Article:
Dufy’s Paris

Global.
Photo by Anne Edelstam. Edited by Opulens.

ART. Raoul Dufy’s colourful paintings of Paris open the season’s exhibition at the Musée de Montmartre in Paris.

Montmartre used to be the artists quarters during the middle of the 19th – and beginning of the twentieth century. It’s still like a village, with its hills, grapevines, parks, paved side-walks, numerous ateliers and small houses. Although one of Europe’s largest capitals, Paris resembles a conglomerate of villages, assembled during different epochs to form today’s large city eventually. However, Parisians still prefer to hang around their own ’arrondissement’ though, where they have their favourite bakery, butcher, cheese shop and tobacco store.  

I took the subway up to Montmartre. This usually so overcrowded area with loads of tourists, was quite empty this rainy morning. Paris was still in lockdown but preparing for its slow reopening on May 19. Outdoor cafés will be allowed and museums will open their doors. I was lucky to be able to see this extraordinary exhibition beforehand. The museum is in itself worth the detour with its cute little garden and lovely location, overlooking Paris. 

’Le Paris de Dufy’ exhibition is his view of Paris. It’s like being in a time machine to see Dufy’s works of art. Raoul Dufy (1877-1953) showed, at a young age, a special dexterity for drawing. He became quickly well-known within the Parisian art circles for his compositions, elegance and colouring skills. In Paris (1920-25), the Swedish Ballet hired him to do the decorations for one of their ballets at the Théâtre des Champs-Elysées.

Photo by Anne Edelstam. Edited by Opulens.

The exhibition starts on the first floor with an oil painting of the capital seen from Montmartre. Otherwise, it’s organised in thematic- rather than in chronological order and covers most of Dufy’s skills from oils to watercolours, drawings, woodcuts, tapestries and ceramics. Raoul Dufy possessed a wide range of skills but kept a taste for colour and elegance using a light pencil line throughout them all. The splashing wasn’t his style, nor did he attempt to integrate any of his contemporaries’ ways – although he dipped both into impressionism and in cubism. His compositions are special and not classical, although figurative.

At the end of the nineteenth and beginning of the twentieth centuries, Paris Bohemians met each Sunday afternoon, at the Moulin de la Galette. Along with Von Gogh and Renoir, Dufy couldn’t resist the temptation to paint the typical scenes they observed. I could really feel being part of the gang just by looking at his paintings. I also thoroughly enjoyed going to the theatre and concerts along with Dufy and all the elegant women and men. He was born into a family of musicians, so music was part of his life which shows in his art.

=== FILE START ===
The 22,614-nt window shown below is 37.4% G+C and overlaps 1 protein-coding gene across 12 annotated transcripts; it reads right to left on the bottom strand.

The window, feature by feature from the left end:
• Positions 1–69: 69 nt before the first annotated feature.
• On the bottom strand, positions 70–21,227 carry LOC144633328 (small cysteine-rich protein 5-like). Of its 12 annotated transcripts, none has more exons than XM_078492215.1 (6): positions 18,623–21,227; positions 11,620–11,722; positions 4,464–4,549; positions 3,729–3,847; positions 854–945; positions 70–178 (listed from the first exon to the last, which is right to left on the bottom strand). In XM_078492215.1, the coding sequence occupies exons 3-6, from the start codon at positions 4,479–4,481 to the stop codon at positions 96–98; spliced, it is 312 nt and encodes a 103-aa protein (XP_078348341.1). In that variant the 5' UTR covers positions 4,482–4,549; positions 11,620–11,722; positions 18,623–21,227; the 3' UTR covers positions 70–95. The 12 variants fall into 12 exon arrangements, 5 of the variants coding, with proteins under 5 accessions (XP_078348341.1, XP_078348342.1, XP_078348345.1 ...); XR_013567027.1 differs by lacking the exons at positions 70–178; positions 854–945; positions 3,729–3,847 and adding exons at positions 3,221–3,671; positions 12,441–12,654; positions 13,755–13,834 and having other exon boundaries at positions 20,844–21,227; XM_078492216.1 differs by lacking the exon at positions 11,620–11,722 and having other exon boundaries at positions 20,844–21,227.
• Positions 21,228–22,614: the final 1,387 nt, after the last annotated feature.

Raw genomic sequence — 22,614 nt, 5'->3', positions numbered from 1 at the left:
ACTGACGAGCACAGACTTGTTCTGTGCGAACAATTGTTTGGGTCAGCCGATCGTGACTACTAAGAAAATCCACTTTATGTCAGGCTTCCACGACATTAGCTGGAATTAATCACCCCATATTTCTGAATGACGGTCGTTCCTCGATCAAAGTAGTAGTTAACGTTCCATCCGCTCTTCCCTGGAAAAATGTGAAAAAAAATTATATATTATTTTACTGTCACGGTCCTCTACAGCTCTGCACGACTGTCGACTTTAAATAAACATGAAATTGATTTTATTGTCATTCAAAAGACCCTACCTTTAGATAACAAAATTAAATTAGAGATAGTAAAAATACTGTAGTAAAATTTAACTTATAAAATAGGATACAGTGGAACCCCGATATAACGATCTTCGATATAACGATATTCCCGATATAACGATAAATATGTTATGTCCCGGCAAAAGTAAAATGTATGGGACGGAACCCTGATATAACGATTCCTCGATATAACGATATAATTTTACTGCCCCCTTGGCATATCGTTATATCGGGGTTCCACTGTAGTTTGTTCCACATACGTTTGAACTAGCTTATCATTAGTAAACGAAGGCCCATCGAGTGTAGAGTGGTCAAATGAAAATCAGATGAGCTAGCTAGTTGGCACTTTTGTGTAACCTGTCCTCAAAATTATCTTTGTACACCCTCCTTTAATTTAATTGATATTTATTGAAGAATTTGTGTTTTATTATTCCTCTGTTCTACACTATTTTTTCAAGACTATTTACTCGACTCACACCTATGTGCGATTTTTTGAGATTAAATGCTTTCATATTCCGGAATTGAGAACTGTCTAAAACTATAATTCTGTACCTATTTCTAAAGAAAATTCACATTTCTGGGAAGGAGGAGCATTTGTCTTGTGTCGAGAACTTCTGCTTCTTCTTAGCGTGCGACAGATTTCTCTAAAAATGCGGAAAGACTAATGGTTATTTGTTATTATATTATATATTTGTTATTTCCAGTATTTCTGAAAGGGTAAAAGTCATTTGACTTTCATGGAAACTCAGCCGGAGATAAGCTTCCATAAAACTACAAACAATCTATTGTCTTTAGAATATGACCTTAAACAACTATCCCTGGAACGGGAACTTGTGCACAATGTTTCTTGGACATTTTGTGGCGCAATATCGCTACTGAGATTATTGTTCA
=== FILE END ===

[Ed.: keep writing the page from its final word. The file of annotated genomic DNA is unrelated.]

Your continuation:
From the buzz of a concert- and theatre halls, shifting to a quieter mood, I entered his colourful atelier, painted as an empty room, but with the windows wide opened on Paris. Still paying homage to music, by painting a violin on one of the tables. Dufy also illustrated numerous books, catalogues and brochures. 

Photo by Anne Edelstam. Edited by Opulens.

One room showed his nudes that weren’t my preferences. They reminded me somewhat of Picasso and his distorted figures. What I did love was the textiles, depicting Parisian scenes, that he had designed for an entire set of furniture, as well as a large, intricate, textile screen. During the 1920s, he worked relentlessly with tapestry and some of the best known French manufacturers. 

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His curiosity knew no boundaries! He also dipped into the art of frescos by doing an enormous one for the French electric company – called La Fee Electricité – or the electric fairy! His outdoor Parisian scenes go mostly in greens and are as impressive as his fashion drawings. 

Whatever preferences one might have, there can’t be any differences in view of Raoul Dufy’s dexterity in his drawing skills or when depicting Parisian scenes. We can thank painters like him and museums that show us their works to glimpse what life used to be during long forgotten times. This article is but a taste of what you’ll discover for yourselves once you’ve made your way up to this artistic and special part of Paris.  

 

Musée de Montmartre

Le Paris de Dufy

12 rue Cortot, Paris 18ème

19 May – Autumn 2021  

Byline Anne Edelstam
ANNE EDELSTAM info@opulens.se

  

      

Vladan Lausevic är stockholmare och aktiv som skribent, liberal debattör och aktivist med intresse för såväl mjuka som hårda politiska frågor. I bagaget har en examen i historia och Europastudier. Vladans motto: “Jag har ingen identitet, jag har bara identiteter”.

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